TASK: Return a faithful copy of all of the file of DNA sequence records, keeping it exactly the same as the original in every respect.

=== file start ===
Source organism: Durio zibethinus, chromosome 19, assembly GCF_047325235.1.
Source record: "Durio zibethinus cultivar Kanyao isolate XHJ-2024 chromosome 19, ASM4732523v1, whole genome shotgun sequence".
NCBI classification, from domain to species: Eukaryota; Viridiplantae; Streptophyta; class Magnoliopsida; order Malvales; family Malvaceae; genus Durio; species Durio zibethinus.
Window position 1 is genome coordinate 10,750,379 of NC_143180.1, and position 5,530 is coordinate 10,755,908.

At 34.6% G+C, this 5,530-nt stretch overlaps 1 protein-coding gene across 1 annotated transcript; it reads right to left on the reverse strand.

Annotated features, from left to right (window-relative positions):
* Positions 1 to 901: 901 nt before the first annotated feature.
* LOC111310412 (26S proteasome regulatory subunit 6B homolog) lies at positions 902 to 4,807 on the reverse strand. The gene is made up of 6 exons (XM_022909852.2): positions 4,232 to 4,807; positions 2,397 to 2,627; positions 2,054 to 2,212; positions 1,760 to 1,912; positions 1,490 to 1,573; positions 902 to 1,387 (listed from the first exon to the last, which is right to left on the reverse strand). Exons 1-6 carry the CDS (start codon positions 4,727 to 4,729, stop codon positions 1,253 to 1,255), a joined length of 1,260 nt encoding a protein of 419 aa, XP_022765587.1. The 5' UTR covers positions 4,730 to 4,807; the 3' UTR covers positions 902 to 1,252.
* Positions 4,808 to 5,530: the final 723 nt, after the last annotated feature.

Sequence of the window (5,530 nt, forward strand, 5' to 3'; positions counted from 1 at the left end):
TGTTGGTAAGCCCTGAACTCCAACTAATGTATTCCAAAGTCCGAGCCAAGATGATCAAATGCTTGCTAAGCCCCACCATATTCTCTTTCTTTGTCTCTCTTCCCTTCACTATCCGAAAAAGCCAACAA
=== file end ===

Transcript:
Source organism: Durio zibethinus, chromosome 19, assembly GCF_047325235.1.
Source record: "Durio zibethinus cultivar Kanyao isolate XHJ-2024 chromosome 19, ASM4732523v1, whole genome shotgun sequence".
NCBI classification, from domain to species: Eukaryota; Viridiplantae; Streptophyta; class Magnoliopsida; order Malvales; family Malvaceae; genus Durio; species Durio zibethinus.
Window position 1 is genome coordinate 10,750,379 of NC_143180.1, and position 5,530 is coordinate 10,755,908.

At 34.6% G+C, this 5,530-nt stretch overlaps 1 protein-coding gene across 1 annotated transcript; it reads right to left on the reverse strand.

Annotated features, from left to right (window-relative positions):
* Positions 1 to 901: 901 nt before the first annotated feature.
* LOC111310412 (26S proteasome regulatory subunit 6B homolog) lies at positions 902 to 4,807 on the reverse strand. The gene is made up of 6 exons (XM_022909852.2): positions 4,232 to 4,807; positions 2,397 to 2,627; positions 2,054 to 2,212; positions 1,760 to 1,912; positions 1,490 to 1,573; positions 902 to 1,387 (listed from the first exon to the last, which is right to left on the reverse strand). Exons 1-6 carry the CDS (start codon positions 4,727 to 4,729, stop codon positions 1,253 to 1,255), a joined length of 1,260 nt encoding a protein of 419 aa, XP_022765587.1. The 5' UTR covers positions 4,730 to 4,807; the 3' UTR covers positions 902 to 1,252.
* Positions 4,808 to 5,530: the final 723 nt, after the last annotated feature.

Sequence of the window (5,530 nt, forward strand, 5' to 3'; positions counted from 1 at the left end):
TGTTGGTAAGCCCTGAACTCCAACTAATGTATTCCAAAGTCCGAGCCAAGATGATCAAATGCTTGCTAAGCCCCACCATATTCTCTTTCTTTGTCTCTCTTCCCTTCACTATCCGAAAAAGCCAACAA